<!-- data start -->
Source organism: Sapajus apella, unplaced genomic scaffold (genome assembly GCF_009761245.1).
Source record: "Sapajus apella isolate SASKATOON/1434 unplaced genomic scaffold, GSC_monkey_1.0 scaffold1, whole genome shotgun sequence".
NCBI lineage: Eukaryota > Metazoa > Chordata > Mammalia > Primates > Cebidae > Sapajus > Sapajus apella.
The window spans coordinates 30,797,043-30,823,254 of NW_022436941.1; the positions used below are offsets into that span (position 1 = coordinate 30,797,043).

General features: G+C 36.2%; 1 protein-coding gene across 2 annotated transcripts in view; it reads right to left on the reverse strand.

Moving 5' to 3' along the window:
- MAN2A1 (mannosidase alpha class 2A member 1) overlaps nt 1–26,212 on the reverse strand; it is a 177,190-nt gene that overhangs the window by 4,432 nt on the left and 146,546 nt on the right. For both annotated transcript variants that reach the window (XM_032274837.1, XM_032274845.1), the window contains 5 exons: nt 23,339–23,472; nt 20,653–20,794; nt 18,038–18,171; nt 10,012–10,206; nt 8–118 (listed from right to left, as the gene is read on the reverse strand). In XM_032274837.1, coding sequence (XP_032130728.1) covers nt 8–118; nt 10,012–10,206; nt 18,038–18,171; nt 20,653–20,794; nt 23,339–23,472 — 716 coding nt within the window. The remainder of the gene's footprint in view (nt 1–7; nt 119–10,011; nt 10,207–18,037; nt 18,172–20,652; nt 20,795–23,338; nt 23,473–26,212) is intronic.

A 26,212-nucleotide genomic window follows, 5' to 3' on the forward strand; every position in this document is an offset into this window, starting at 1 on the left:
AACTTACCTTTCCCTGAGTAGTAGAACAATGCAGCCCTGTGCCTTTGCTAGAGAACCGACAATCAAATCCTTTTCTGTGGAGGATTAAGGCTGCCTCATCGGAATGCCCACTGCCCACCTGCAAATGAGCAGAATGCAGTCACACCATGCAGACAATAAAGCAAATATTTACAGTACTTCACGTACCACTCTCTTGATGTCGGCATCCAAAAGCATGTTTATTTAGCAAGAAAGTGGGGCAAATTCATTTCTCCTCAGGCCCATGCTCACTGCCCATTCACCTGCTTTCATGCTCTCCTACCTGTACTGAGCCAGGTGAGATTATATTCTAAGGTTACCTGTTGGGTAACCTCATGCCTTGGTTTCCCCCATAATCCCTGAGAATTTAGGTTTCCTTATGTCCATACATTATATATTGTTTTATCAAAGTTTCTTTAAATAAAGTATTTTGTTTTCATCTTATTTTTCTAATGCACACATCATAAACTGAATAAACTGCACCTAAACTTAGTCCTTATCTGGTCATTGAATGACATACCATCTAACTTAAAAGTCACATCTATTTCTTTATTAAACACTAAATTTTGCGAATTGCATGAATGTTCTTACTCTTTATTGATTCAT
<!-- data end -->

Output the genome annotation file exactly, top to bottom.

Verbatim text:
Source organism: Sapajus apella, unplaced genomic scaffold (genome assembly GCF_009761245.1).
Source record: "Sapajus apella isolate SASKATOON/1434 unplaced genomic scaffold, GSC_monkey_1.0 scaffold1, whole genome shotgun sequence".
NCBI lineage: Eukaryota > Metazoa > Chordata > Mammalia > Primates > Cebidae > Sapajus > Sapajus apella.
The window spans coordinates 30,797,043-30,823,254 of NW_022436941.1; the positions used below are offsets into that span (position 1 = coordinate 30,797,043).

General features: G+C 36.2%; 1 protein-coding gene across 2 annotated transcripts in view; it reads right to left on the reverse strand.

Moving 5' to 3' along the window:
- MAN2A1 (mannosidase alpha class 2A member 1) overlaps nt 1–26,212 on the reverse strand; it is a 177,190-nt gene that overhangs the window by 4,432 nt on the left and 146,546 nt on the right. For both annotated transcript variants that reach the window (XM_032274837.1, XM_032274845.1), the window contains 5 exons: nt 23,339–23,472; nt 20,653–20,794; nt 18,038–18,171; nt 10,012–10,206; nt 8–118 (listed from right to left, as the gene is read on the reverse strand). In XM_032274837.1, coding sequence (XP_032130728.1) covers nt 8–118; nt 10,012–10,206; nt 18,038–18,171; nt 20,653–20,794; nt 23,339–23,472 — 716 coding nt within the window. The remainder of the gene's footprint in view (nt 1–7; nt 119–10,011; nt 10,207–18,037; nt 18,172–20,652; nt 20,795–23,338; nt 23,473–26,212) is intronic.

A 26,212-nucleotide genomic window follows, 5' to 3' on the forward strand; every position in this document is an offset into this window, starting at 1 on the left:
AACTTACCTTTCCCTGAGTAGTAGAACAATGCAGCCCTGTGCCTTTGCTAGAGAACCGACAATCAAATCCTTTTCTGTGGAGGATTAAGGCTGCCTCATCGGAATGCCCACTGCCCACCTGCAAATGAGCAGAATGCAGTCACACCATGCAGACAATAAAGCAAATATTTACAGTACTTCACGTACCACTCTCTTGATGTCGGCATCCAAAAGCATGTTTATTTAGCAAGAAAGTGGGGCAAATTCATTTCTCCTCAGGCCCATGCTCACTGCCCATTCACCTGCTTTCATGCTCTCCTACCTGTACTGAGCCAGGTGAGATTATATTCTAAGGTTACCTGTTGGGTAACCTCATGCCTTGGTTTCCCCCATAATCCCTGAGAATTTAGGTTTCCTTATGTCCATACATTATATATTGTTTTATCAAAGTTTCTTTAAATAAAGTATTTTGTTTTCATCTTATTTTTCTAATGCACACATCATAAACTGAATAAACTGCACCTAAACTTAGTCCTTATCTGGTCATTGAATGACATACCATCTAACTTAAAAGTCACATCTATTTCTTTATTAAACACTAAATTTTGCGAATTGCATGAATGTTCTTACTCTTTATTGATTCAT